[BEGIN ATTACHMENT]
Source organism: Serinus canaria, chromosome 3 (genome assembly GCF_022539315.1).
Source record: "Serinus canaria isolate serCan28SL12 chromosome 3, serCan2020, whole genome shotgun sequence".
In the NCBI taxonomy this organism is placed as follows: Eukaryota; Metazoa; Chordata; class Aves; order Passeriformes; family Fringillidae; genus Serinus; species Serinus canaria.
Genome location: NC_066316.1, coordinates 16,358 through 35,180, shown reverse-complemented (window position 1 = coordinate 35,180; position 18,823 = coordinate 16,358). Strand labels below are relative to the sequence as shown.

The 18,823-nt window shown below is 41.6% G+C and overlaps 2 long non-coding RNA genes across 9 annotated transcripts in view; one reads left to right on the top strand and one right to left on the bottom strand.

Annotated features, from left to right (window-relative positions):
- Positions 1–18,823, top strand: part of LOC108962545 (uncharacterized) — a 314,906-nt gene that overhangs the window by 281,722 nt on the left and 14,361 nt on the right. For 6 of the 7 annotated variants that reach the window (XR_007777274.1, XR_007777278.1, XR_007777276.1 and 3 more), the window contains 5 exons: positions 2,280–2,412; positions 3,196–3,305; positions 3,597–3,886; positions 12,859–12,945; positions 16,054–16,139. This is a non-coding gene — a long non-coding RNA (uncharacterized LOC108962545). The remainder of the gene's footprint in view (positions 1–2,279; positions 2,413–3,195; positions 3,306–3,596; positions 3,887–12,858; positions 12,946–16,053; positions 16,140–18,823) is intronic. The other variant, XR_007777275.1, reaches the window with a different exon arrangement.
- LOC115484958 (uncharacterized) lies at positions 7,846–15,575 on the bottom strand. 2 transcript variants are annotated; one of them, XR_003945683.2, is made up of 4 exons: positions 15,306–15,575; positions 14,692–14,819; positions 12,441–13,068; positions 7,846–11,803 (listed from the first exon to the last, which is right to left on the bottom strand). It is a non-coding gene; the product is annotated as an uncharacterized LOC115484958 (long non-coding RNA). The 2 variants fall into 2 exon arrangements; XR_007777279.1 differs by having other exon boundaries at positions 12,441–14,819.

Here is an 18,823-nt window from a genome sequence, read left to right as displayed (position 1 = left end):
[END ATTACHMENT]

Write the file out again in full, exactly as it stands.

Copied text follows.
Source organism: Serinus canaria, chromosome 3 (genome assembly GCF_022539315.1).
Source record: "Serinus canaria isolate serCan28SL12 chromosome 3, serCan2020, whole genome shotgun sequence".
In the NCBI taxonomy this organism is placed as follows: Eukaryota; Metazoa; Chordata; class Aves; order Passeriformes; family Fringillidae; genus Serinus; species Serinus canaria.
Genome location: NC_066316.1, coordinates 16,358 through 35,180, shown reverse-complemented (window position 1 = coordinate 35,180; position 18,823 = coordinate 16,358). Strand labels below are relative to the sequence as shown.

The 18,823-nt window shown below is 41.6% G+C and overlaps 2 long non-coding RNA genes across 9 annotated transcripts in view; one reads left to right on the top strand and one right to left on the bottom strand.

Annotated features, from left to right (window-relative positions):
- Positions 1–18,823, top strand: part of LOC108962545 (uncharacterized) — a 314,906-nt gene that overhangs the window by 281,722 nt on the left and 14,361 nt on the right. For 6 of the 7 annotated variants that reach the window (XR_007777274.1, XR_007777278.1, XR_007777276.1 and 3 more), the window contains 5 exons: positions 2,280–2,412; positions 3,196–3,305; positions 3,597–3,886; positions 12,859–12,945; positions 16,054–16,139. This is a non-coding gene — a long non-coding RNA (uncharacterized LOC108962545). The remainder of the gene's footprint in view (positions 1–2,279; positions 2,413–3,195; positions 3,306–3,596; positions 3,887–12,858; positions 12,946–16,053; positions 16,140–18,823) is intronic. The other variant, XR_007777275.1, reaches the window with a different exon arrangement.
- LOC115484958 (uncharacterized) lies at positions 7,846–15,575 on the bottom strand. 2 transcript variants are annotated; one of them, XR_003945683.2, is made up of 4 exons: positions 15,306–15,575; positions 14,692–14,819; positions 12,441–13,068; positions 7,846–11,803 (listed from the first exon to the last, which is right to left on the bottom strand). It is a non-coding gene; the product is annotated as an uncharacterized LOC115484958 (long non-coding RNA). The 2 variants fall into 2 exon arrangements; XR_007777279.1 differs by having other exon boundaries at positions 12,441–14,819.

Here is an 18,823-nt window from a genome sequence, read left to right as displayed (position 1 = left end):